Karl’s Barbecued Mulled Port Tri-tip

I decided to barbecue some tri-tip for Memorial Day. I have done this roast many different ways—California Fusion, Sichuan, Salt and Pepper with Green Pepper Sauce, Moroccan, Santa Maria style, Teriyaki, Cajun, and just plain Barbequed. What could I do that was new and different? I looked at some recipes marinating beef in red wine, but they seemed mundane.

Karl’s Barbecued Mulled Port Tri-tip

Karl’s Barbecued Mulled Port Tri-tip

Note: To go with my tri-tip I made a mushroom and green bean dish and some potato salad. Jan made a Ginger Irish whisky sauce to top the ice cream for dessert.

Tri-tip is a very odd shaped piece of beef—triangular and usually thicker in the middle than at the pointed ends—that makes it a challenge to cook evenly. On the up side if you have some diners who like their meat rare and others that like it well done this is the roast for you.

I was planning to use some port—that I had left over from another dinner—and looked up port recipes. I came across recipes for mulled port. While this drink might seem a bit Christmas-y to anyone who is English, I thought it would make for a fine marinade for the first barbecue of the Summer.

Note: Another oddity of tri-tip is that the grain of the meat runs along the short side of the triangle. When you are slicing up the roast, it would seem that the obvious thing to do is to start at one of the thin points and slice towards the middle. This ends up cutting along the grain of the muscles, giving you slices that are tough to chew. The solution is to cut the triangle down the middle from the point to the long side. Rotate the meat 90º and slice each half from the cut to the remaining points.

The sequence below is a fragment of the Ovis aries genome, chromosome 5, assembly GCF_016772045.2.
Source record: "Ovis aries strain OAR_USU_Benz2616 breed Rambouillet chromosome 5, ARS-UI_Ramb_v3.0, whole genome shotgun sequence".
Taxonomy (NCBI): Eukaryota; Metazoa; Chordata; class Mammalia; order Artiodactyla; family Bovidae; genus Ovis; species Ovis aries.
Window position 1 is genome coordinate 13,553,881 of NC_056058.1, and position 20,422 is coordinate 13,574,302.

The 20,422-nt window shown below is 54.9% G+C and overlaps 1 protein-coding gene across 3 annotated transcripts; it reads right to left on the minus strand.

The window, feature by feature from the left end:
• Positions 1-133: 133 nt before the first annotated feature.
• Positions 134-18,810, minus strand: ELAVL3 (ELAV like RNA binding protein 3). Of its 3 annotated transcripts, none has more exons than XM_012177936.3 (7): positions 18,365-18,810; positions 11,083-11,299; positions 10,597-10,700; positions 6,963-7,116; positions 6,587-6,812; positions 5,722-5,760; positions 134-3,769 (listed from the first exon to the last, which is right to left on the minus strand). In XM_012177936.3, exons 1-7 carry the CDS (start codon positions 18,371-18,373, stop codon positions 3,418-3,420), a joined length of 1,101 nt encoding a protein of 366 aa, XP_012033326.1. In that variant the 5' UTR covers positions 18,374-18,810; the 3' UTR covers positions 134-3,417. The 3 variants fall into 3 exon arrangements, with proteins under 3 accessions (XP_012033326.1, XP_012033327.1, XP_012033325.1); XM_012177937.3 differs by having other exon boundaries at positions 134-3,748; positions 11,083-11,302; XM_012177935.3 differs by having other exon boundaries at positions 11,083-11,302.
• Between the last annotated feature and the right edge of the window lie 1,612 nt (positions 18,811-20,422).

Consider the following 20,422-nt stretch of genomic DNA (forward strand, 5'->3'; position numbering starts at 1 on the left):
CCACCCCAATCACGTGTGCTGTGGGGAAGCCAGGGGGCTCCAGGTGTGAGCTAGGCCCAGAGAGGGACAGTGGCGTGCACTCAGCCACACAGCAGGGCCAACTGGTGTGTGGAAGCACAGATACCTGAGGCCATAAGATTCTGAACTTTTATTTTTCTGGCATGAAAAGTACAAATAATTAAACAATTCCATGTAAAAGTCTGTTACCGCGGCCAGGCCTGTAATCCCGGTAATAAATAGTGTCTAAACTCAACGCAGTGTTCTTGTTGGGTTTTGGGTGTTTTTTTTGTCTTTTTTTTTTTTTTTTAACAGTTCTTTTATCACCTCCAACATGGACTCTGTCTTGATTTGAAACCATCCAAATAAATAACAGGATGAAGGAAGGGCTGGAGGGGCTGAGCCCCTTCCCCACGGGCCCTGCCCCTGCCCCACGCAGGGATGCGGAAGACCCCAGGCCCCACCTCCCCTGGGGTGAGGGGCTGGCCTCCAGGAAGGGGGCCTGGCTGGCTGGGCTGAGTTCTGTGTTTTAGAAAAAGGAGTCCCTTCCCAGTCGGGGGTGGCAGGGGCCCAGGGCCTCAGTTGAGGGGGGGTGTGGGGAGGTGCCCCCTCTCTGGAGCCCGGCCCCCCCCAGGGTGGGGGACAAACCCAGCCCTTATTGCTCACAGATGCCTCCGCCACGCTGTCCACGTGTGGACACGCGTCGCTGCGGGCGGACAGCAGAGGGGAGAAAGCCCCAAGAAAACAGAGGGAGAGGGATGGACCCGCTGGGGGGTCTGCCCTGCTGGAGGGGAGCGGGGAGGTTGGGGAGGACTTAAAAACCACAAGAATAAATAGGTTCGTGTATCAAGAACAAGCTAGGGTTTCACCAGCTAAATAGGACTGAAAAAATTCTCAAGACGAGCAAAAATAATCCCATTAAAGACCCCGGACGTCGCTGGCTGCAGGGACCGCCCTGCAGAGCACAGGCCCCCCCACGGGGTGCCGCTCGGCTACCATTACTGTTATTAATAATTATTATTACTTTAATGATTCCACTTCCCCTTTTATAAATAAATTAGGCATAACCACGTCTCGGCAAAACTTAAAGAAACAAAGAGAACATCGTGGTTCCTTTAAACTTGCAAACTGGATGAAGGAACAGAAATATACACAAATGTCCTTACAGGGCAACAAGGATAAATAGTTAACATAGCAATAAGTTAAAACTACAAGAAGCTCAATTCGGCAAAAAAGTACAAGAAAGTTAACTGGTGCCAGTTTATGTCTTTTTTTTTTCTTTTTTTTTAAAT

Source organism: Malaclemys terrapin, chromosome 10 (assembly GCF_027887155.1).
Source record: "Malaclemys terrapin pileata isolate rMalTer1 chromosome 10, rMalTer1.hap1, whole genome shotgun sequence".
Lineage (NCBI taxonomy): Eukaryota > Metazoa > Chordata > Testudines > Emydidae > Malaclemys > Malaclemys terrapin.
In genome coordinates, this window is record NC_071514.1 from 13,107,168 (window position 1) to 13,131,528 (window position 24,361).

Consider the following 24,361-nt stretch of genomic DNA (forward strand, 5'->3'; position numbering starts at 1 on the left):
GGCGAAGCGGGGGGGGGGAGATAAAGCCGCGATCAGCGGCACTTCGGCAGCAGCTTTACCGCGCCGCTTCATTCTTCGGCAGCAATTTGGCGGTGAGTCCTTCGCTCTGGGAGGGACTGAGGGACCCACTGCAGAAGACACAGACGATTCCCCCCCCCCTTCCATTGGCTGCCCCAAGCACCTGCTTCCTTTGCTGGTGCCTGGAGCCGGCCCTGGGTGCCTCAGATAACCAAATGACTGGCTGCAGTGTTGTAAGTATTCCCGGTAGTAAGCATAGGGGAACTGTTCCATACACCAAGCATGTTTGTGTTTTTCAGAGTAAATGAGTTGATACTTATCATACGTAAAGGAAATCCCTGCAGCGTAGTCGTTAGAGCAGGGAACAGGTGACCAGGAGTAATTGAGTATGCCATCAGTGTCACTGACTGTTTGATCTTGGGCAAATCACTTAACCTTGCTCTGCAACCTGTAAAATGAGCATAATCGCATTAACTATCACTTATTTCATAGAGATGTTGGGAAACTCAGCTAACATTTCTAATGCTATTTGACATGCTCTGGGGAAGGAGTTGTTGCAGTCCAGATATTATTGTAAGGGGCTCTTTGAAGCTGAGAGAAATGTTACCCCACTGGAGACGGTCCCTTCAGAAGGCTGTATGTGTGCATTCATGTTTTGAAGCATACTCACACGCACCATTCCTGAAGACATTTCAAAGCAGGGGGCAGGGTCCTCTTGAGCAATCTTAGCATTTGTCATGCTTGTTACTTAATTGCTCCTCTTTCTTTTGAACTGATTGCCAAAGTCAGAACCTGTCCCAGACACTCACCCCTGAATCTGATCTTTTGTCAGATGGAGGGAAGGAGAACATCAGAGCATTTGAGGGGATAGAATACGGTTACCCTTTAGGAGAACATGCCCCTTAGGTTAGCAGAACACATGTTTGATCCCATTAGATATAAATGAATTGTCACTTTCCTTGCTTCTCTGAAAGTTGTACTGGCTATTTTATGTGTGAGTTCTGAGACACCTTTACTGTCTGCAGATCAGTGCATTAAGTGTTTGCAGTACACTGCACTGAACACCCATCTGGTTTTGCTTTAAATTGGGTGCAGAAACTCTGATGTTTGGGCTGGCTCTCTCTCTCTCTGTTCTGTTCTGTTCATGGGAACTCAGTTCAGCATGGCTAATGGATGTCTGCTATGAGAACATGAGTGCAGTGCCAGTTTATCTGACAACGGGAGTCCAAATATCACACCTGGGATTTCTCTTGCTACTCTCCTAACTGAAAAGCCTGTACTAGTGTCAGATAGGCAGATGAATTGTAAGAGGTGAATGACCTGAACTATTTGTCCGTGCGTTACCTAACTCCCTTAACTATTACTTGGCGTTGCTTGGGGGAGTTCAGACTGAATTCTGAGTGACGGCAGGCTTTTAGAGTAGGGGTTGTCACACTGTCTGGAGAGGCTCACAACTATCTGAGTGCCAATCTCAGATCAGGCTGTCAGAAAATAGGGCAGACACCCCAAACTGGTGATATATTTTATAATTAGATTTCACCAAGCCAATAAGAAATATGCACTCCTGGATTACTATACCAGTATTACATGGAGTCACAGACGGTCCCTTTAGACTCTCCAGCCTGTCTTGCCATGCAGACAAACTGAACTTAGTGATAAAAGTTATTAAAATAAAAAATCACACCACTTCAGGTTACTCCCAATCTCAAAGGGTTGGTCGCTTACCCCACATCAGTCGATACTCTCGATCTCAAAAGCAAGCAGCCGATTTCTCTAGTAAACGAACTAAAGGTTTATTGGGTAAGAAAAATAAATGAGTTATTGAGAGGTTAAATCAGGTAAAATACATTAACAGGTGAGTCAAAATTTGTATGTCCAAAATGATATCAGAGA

Karl’s Barbecued Mulled Port Tri-tip



1½ cups ruby port, separate uses
1 orange, juiced (about ½ cup)
2 Tbs. vegetable oil (neutral oil)
1 Tbs. orange zest
½ Tbs. lemon zest
1 Tbs. light Muscovado sugar (sub. light brown sugar)
2 tsp. Kosher salt
1 inch cinnamon stick, unbroken
1 tsp. black pepper, coarsely ground
½ tsp. ginger, ground
5 cloves, whole
4 allspice berries, cracked
1 star anise, whole

3-4 lb. beef tri-tip

¼ tsp. nutmeg, fresh grated


1. Put one cup of port and the rest of the marinade ingredients into a non reactive pot and bring it to a boil.

Tip: Do not put strongly acidic fruit juice in your anodized aluminum cookware. I ruined my best pot and a batch of marmalade pre-mix this way.

2. Reduce the heat, and simmer, uncovered, for 15-20 minutes, until the marinade has reduced to about a half a cup.

Tip: The sauce will be almost a thick paste at this point.

3. Add the remaining half cup of pot and remove the marinade from the heat.

4. Let the marinade cool to room temperature.

5. Trim all but a ¼ inch of the fat cap from the tri-tip.

6. Cut the fat cap with an ½ inch crosshatch.

Tip: You want to cut all the way through the fat, but you do not want to cut deeply into the meat.

Note: Beef tri-tips are sold either “trimmed” of “untrimmed,” meaning that the thick fat cap that covers one side of the roast has be completely or partially trimmed away—some cooks think that this is a heresy. With Jan’s fat restrictions I prefer mine mostly trimmed—an eighth inch cap is OK, but not a three eighths inch slab of dense fat. Other cooks prefer to remove the entirely fat cap.